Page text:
Meeting votes for parish poll to halt sale of Shaftesbury cattle market site
A standing-room only public protest meeting in Shaftesbury on Tuesday 10 July demanded Shaftesbury Town Council launch a judicial review to prevent North Dorset District Council selling Dorset’s last remaining cattle market site to Lidl supermarket and for a parish poll on the issue.
The town council is to consider the demand for a judicial review at a special meeting tonight, 11 July, with a similar call from Shaftesbury Civic Society that had its request to have the cattle market site registered as an asset of community value rejected by NDDC last month.
More than double the number of residents who attended the town council’s own meeting on 11 June crowded into the town’s guildhall in support of the call by new lobby group ‘Justice for Shaftesbury’ to stop the sale until local people have been properly consulted on other uses for the site.
The group, set up by former mayor Lester Dibben and ex-soldier Peter Yeo, is particularly angry that NDDC has agreed to sell the site without first consulting local residents on what facilities of more community benefit would be better on the site.
But it is also angry that the town council has done little to challenge the sale and that the town’s present mayor, Councillor Piers Brown, is a member of NDDC’s cabinet that agreed to the sale in April and has supported the sale at town council meetings.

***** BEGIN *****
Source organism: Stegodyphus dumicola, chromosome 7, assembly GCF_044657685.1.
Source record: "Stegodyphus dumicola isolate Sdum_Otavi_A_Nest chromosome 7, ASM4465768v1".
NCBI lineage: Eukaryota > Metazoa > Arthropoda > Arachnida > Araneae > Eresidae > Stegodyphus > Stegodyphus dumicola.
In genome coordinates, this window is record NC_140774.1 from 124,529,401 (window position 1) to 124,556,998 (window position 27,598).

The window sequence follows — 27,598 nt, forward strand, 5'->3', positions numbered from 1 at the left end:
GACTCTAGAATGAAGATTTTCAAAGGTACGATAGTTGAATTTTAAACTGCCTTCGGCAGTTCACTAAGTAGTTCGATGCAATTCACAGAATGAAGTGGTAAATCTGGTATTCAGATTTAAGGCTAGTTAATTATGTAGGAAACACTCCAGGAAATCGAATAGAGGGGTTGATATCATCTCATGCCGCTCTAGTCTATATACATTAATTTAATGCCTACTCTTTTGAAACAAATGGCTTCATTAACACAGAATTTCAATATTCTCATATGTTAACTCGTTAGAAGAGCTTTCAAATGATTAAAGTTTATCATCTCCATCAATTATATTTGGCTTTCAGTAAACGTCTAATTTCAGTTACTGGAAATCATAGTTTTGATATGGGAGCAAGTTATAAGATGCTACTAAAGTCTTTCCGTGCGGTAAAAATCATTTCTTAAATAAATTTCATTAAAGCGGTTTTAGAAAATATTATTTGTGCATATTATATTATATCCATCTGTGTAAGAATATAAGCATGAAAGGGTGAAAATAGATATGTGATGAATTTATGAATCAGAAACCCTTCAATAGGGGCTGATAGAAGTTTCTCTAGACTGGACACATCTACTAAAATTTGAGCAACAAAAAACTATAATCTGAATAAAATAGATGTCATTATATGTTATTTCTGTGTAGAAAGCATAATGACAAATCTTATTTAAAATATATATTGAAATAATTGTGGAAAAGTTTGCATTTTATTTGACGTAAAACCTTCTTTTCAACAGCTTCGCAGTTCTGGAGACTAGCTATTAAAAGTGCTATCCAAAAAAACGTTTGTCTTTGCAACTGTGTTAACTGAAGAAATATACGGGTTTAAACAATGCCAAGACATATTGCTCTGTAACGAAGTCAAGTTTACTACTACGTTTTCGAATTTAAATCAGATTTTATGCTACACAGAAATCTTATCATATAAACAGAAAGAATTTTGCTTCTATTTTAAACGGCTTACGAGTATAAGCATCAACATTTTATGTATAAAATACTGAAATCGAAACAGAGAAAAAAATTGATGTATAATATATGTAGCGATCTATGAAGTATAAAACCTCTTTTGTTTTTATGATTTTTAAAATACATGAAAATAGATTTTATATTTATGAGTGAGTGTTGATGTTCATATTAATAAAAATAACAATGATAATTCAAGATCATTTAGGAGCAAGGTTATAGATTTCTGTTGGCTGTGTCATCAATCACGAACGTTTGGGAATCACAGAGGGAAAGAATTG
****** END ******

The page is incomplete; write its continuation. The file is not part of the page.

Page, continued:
Both Councillor Brown and the town’s deputy mayor Councillor Lester Taylor turned up to last night’s meeting but left after declaring they had both expressed prejudiced views that mean neither could chair the meeting as required by law.
The meeting elected retired journalist Jill Gossage, for many years local correspondent for the Western Gazette, as its chairman for the evening.
A few people at the meeting voiced support for a second supermarket next to the existing Tesco, including one man who insisted the site had been sold to Aldi rather than Lidl, but the overwhelming majority were against the site being developed as a supermarket.
Main organiser Peter Yeo told attendees that the site was the only significant piece of strategic publicly-owned land left in the town, situated as it is midway between the old town and the new developments to the east of Christy’s Lane.
‘Once this land is sold to Lidl it is gone to this town forever,’ said Mr Yeo.
Mr Yeo, who lives in Mampitts Lane on part of Persimmon’s new east Shaftesbury development, said he believed a development more like The Exchange in Sturminster Newton would be a better use for the site but it was down to the people of Shaftesbury to state their preferences in a full-scale survey first.
Councillors Tim Cook, George Hall and Philip Proctor, the architect for The Exchange, were the only town councillors to attend last night’s meeting after the departure of the mayor and his deputy. None of the town’s four district councillors attended or sent apologies. But apologies were received from Shaftesbury’s county councillor Derek Beer.